The current classification of lymphoid neoplasms is based on the integrated utilisation of morphological, immunohistochemical, genetic and clinical criteria to define disease entities. Anaplastic large cell lymphoma is a paradigm for the identification of a disease entity based on morphological observations and immunophenotype, which paved the way for the subsequent discovery of the characteristic cytogenetic abnormality the translocation t(2;5) (p23;q35). In 1994, the t(2;5) was cloned and the NPM-ALK fusion gene generated by this rearrangement was identified. The year 2014 marked the 20thanniversary of this seminal publication by Steve Morris et al. The discovery of anaplastic lymphoma kinase (ALK) has allowed the definition of a distinct entity within the clinically and pathologically heterogeneous group of CD30+ lymphomas. The diagnosis of ALK-positive ALCL has become straightforward due to the generation of the reliable monoclonal antibody ALK-1 that also has led to the recognition of the histologic spectrum of the disease. ALK-positive ALCL has evolved in the last 20 years to an exciting model for signal transduction studies and targeted therapy. © 1996-2015.

Voena C.,University of Turin | Voena C.,Center for Experimental Research and Medical Studies | Voena C.,Harvard University | Peola S.,University of Turin | And 5 more authors.
Frontiers in Bioscience - Scholar | Year: 2015

Twenty years ago anaplastic lymphoma kinase (ALK) was discovered in anaplastic large cell lymphoma (ALCL), but the interest in ALK as an oncogene grew only in recent years when ALK rearrangements were reported as recurrent genetic lesions in lung carcinoma and activating single point mutations were described in neuroblastoma. In this review we will describe the main features of ALK-rearranged solid tumors, with particular emphasis to NSCLC and neuroblastoma. We will discuss the numerous in vitro and in vivo studies that confirmed ALK as the "driver" oncogene in these tumors and the achievements in clinical settings with ALK inhibitors that validated ALK as a therapeutic target. We will finally end with the description of putative innovative therapeutic approaches that are on going to overcome acquired resistance that invariably occurs in crizotinib treated NSCLC patients or intrinsic resistance to crizotinb therapy reported in neuroblastoma. © 1996-2015.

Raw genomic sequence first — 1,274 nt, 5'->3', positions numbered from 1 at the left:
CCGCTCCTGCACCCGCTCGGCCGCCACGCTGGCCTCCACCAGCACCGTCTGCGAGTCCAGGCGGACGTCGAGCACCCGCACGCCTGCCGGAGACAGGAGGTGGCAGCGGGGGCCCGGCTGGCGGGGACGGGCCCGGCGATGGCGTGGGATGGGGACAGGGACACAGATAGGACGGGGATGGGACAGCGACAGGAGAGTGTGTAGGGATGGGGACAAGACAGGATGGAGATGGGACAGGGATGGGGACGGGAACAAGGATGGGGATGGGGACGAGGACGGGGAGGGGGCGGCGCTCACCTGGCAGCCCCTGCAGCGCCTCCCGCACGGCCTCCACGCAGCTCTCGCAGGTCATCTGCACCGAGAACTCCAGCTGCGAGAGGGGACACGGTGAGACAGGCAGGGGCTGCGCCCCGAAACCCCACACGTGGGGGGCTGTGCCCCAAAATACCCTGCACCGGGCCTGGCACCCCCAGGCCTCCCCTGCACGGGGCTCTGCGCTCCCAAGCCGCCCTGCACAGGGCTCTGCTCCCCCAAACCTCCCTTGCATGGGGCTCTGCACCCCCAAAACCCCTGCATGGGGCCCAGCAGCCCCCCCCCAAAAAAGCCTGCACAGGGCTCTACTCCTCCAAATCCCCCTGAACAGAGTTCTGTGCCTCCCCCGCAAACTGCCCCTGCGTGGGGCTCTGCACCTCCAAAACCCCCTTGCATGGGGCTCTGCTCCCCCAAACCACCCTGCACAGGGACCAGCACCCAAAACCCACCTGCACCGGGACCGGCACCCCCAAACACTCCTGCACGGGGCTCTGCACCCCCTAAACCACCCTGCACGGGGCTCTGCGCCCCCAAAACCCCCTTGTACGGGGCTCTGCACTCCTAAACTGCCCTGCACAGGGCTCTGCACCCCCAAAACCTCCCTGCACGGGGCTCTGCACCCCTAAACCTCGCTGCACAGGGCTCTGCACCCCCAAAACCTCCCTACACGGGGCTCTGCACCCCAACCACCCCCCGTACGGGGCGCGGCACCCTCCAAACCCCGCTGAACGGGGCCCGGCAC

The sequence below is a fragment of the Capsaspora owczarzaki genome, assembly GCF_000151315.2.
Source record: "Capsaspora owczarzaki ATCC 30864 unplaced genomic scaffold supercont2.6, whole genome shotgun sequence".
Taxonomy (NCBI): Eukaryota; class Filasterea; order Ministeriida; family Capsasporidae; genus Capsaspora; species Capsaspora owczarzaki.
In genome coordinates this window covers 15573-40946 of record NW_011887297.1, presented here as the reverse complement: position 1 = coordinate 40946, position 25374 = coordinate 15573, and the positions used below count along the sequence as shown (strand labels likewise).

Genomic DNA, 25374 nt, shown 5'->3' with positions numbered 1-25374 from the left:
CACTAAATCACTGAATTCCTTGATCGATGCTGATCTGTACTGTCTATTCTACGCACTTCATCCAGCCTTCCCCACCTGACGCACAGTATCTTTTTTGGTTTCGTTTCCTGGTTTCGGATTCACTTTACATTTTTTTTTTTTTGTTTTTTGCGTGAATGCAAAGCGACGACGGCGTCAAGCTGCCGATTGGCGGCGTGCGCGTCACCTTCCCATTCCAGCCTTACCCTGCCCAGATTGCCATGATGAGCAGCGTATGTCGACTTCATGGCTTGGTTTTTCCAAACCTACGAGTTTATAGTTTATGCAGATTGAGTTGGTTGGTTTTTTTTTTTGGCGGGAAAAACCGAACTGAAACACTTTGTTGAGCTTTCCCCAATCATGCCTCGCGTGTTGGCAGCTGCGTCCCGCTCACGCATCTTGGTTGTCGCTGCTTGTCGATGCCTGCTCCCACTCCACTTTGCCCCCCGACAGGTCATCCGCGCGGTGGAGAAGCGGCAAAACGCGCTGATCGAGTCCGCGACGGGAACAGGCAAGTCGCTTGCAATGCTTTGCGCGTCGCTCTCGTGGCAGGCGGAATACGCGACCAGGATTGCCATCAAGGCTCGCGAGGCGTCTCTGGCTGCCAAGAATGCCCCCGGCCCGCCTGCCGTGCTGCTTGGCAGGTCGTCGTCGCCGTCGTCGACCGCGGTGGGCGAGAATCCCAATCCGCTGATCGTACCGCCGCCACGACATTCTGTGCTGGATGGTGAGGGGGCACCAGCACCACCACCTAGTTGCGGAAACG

Giuriato S.,French Institute of Health and Medical Research | Giuriato S.,University Paul Sabatier | Giuriato S.,French National Center for Scientific Research | Giuriato S.,European Research Initiative on ALK related Malignancies ERIA | And 2 more authors.
Frontiers in Bioscience - Scholar | Year: 2015

Our current understanding of oncogenic Anaplastic Lymphoma Kinase (ALK)-induced lymphomagenesis has relied for over 20 years on multiple and complementary studies performed on various experimental models, encompassing ALK oncogene expressing cells, their grafts into immune-compromised mice, the generation of genetically engineered mouse models (GEMMs) and, when available, the use of patient samples from Anaplastic Large Cell Lymphoma (ALCL) tumour banks. Of note, and to our knowledge, no ALK-positive ALCL 3D culture system has been described so far. In this review, we will first outline how these different cell and mouse models were designed, and what key findings they revealed (or confirmed) towards oncogenic ALK-induced lymphomagenesis. Secondly, we will discuss how recent and revolutionary advances in genetic engineering technology are likely to complete our understanding of ALK-related diseases in an effort to improve current therapeutic approaches. © 2015, Frontiers in Bioscience. All rights reserved.

Discover hidden collaborations